Costello v. Poole

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[Civ. No. 20564. First Dist., Div. Three. June 25, 1963.]

JOHN COSTELLO, as Trustee, etc., Plaintiff and Respondent, v. FLORENCE F. POOLE, Defendant and Appellant.


Stark & Champlin and Herbert P. Moore, Jr., for Defendant and Appellant.

Shapro & Rothschild and Robert E. Phelan for Plaintiff and Respondent.



Plaintiff, as trustee of the estate of William Poole, a bankrupt, brought this action to set aside Poole's conveyance to defendant, then his wife, of his interest in a duplex house. It was stipulated that if plaintiff prevailed his recovery should be a lien limited to the amount by which the value of the property exceeded the exemption under a prior declaration of homestead. After trial without jury, plaintiff had judgment for $7,500. Defendant appeals.

[1a] The Pooles were married in 1943, and in 1949 acquired the duplex by deed to them as joint tenants. Defendant wife filed an action for separate maintenance August 8, 1956, later amending her complaint to seek divorce. In each pleading, she alleged that the duplex was community property. Property settlement agreement executed by the spouses February 7, 1957 declared the duplex to be community property, and awarded it to wife. On the same day, Poole deeded his interest to her.

[2] Defendant contends that the duplex was held in joint tenancy at that time. The trial court found that it was community property "on August 8, 1956," and thereafter until deeded to defendant, and also found that by their later agreement the spouses "formally converted" the duplex from joint tenancy to community property. The inconsistency of these findings is not material. The question was whether the duplex was community property when conveyed to defendant February 7, 1957, and a conclusion amplifies the [217 Cal. App. 2d 559] findings to make clear the court's determination that such status did exist at the crucial date.

[3] Property acquired by spouses by a joint tenancy deed may nonetheless be community in character, either if the spouses so intended and understood when they took the deed, or if they thereafter agreed to change its character (see Martinelli v. California Pac. Title Ins. Co., 193 Cal. App. 2d 604, 607 [14 Cal. Rptr. 542], and cases there cited). The instant agreement can most fairly be construed as a recognition of a continuing community status in which the property had been held. If it be construed as an agreement of transmutation, it was nevertheless effective before Poole's deed to his wife. [4] The question of the character of the property is one of fact for the trial court (DeBoer v. DeBoer, 111 Cal. App. 2d 500, 505 [244 P.2d 953]). [1b] Although there was contrary evidence, that recited is sufficient to sustain the finding that the duplex was community property at the date of Poole's deed.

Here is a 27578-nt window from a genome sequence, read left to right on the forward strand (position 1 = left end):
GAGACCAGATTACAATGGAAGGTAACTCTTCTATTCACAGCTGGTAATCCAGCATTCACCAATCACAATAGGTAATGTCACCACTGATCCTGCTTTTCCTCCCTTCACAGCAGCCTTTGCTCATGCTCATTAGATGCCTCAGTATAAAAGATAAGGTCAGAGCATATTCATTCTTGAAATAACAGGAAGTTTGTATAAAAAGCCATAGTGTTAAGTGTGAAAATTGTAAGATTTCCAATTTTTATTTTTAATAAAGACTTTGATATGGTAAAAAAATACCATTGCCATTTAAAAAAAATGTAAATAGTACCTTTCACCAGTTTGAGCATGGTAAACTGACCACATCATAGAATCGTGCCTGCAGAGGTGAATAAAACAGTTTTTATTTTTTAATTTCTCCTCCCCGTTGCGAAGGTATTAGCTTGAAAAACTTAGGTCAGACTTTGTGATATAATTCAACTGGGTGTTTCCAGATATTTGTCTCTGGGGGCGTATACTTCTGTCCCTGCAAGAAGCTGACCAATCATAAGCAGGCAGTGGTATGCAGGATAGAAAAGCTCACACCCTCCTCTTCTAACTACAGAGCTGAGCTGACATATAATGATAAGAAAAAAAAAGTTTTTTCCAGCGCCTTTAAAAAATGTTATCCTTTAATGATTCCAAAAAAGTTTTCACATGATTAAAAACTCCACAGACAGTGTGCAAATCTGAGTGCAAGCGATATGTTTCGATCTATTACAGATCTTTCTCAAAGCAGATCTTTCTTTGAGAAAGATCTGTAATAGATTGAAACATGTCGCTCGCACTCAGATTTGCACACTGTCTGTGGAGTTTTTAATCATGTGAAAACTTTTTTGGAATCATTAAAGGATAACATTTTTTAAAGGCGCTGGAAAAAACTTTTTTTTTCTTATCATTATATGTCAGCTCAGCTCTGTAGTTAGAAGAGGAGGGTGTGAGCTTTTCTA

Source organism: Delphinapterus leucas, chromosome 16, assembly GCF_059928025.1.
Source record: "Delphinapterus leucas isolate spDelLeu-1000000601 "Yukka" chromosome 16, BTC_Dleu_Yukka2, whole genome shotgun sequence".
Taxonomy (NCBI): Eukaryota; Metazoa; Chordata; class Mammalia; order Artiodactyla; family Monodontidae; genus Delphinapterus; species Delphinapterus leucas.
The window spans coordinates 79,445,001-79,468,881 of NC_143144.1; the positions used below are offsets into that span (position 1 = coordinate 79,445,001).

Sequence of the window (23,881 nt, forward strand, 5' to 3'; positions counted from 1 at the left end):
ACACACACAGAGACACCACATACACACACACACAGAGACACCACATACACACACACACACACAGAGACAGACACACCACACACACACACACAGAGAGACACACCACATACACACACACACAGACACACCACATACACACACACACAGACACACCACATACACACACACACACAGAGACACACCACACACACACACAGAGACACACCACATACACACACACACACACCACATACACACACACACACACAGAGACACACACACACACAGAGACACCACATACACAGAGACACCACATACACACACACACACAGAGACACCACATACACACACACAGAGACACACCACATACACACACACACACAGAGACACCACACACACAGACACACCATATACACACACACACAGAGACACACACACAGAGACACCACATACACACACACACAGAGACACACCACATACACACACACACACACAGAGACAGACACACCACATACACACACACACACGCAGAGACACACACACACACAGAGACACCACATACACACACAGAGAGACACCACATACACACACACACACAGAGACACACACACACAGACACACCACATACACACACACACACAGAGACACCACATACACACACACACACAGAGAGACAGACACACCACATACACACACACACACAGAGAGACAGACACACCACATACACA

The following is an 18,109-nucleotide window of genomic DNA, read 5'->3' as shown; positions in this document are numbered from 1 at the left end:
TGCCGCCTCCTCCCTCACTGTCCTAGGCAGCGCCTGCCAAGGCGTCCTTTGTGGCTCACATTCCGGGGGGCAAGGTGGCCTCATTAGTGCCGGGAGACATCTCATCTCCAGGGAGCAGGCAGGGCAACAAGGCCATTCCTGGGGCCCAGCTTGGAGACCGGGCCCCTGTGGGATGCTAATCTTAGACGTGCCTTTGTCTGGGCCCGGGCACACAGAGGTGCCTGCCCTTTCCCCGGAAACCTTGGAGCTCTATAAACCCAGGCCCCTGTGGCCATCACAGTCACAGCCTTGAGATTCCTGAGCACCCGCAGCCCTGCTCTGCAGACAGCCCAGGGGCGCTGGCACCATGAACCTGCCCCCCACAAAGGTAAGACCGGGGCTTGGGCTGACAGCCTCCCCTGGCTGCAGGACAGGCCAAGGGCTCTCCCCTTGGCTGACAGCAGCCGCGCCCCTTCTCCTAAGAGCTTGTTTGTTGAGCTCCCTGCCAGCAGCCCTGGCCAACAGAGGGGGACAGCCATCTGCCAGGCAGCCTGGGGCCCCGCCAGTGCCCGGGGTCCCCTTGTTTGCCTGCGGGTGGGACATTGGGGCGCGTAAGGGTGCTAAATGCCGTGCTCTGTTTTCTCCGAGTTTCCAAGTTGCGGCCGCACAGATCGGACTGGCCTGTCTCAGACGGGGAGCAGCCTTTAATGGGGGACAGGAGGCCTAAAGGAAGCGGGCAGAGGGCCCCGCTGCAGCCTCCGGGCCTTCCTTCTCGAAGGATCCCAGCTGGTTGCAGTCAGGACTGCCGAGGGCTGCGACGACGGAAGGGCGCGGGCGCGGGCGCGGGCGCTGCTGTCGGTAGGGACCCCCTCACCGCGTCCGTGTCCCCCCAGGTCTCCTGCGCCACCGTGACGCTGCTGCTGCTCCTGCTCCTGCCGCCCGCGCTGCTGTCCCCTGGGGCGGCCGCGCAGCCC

[5] Plaintiff was required to establish that the transfer to defendant was voidable because it rendered Poole insolvent (Civ. Code, §§ 3439.04, 3439.09). [6] One is insolvent when "the present salable value of his assets" is less than enough to pay his debts as they mature (Civ. Code, § 3439.02). [7] Defendant argues that the evidence does not support the finding against Poole on this issue. But Poole's own books showed that disposition of the duplex left him with assets totalling less than his liabilities. An accountant testified that Poole's business had been operating at a substantial loss for at least a year, and that his bank account was overdrawn in large and progressively greater amounts. This testimony warranted the trial court's inference that the deed rendered Poole insolvent.

[8a] Defendant argues that only one "community debt," amounting to some $4,500, is here proven. Thus, she says, the judgment for $7,500 is excessive. [9] The Bankruptcy Act provides that a transfer which, under state law, "is fraudulent as against or voidable ... by any creditor," is void as against the trustee in bankruptcy (11 U.S.C.A. § 110(e)(1)). [10] As to property upon which a creditor could have secured a lien, the trustee is vested with the creditor's rights "whether or not such a creditor actually exists" (11 U.S.C.A. § 110(c)). [8b] Plaintiff has shown that one creditor had the right to set aside the conveyance (Civ. Code, § 3439.09). [217 Cal. App. 2d 560] It is established that the trustee's recovery may exceed even the total claims against the bankrupt (Miller v. Sulmeyer, 263 F.2d 513). Thus defendant's more limited contention cannot be sustained.

Judgment affirmed.

Salsman, J., and Devine, J., concurred.